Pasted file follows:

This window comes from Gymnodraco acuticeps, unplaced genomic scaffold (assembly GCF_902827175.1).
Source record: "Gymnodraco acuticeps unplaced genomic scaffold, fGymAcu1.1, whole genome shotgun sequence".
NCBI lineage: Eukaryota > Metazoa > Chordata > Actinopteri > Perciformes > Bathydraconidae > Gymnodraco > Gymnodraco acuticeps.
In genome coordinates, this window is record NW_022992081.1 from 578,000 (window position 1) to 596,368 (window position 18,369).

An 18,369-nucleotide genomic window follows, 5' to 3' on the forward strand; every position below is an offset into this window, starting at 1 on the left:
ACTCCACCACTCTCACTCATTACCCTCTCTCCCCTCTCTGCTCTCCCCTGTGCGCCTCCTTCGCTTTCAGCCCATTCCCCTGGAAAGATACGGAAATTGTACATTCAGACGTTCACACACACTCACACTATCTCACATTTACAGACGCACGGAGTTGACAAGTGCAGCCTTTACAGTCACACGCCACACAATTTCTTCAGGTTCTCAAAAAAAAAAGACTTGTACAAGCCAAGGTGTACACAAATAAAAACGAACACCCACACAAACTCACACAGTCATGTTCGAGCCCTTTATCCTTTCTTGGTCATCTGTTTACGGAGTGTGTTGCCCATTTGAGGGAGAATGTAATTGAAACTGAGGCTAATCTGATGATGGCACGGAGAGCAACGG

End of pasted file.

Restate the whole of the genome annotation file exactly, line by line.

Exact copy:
This window comes from Gymnodraco acuticeps, unplaced genomic scaffold (assembly GCF_902827175.1).
Source record: "Gymnodraco acuticeps unplaced genomic scaffold, fGymAcu1.1, whole genome shotgun sequence".
NCBI lineage: Eukaryota > Metazoa > Chordata > Actinopteri > Perciformes > Bathydraconidae > Gymnodraco > Gymnodraco acuticeps.
In genome coordinates, this window is record NW_022992081.1 from 578,000 (window position 1) to 596,368 (window position 18,369).

An 18,369-nucleotide genomic window follows, 5' to 3' on the forward strand; every position below is an offset into this window, starting at 1 on the left:
ACTCCACCACTCTCACTCATTACCCTCTCTCCCCTCTCTGCTCTCCCCTGTGCGCCTCCTTCGCTTTCAGCCCATTCCCCTGGAAAGATACGGAAATTGTACATTCAGACGTTCACACACACTCACACTATCTCACATTTACAGACGCACGGAGTTGACAAGTGCAGCCTTTACAGTCACACGCCACACAATTTCTTCAGGTTCTCAAAAAAAAAAGACTTGTACAAGCCAAGGTGTACACAAATAAAAACGAACACCCACACAAACTCACACAGTCATGTTCGAGCCCTTTATCCTTTCTTGGTCATCTGTTTACGGAGTGTGTTGCCCATTTGAGGGAGAATGTAATTGAAACTGAGGCTAATCTGATGATGGCACGGAGAGCAACGG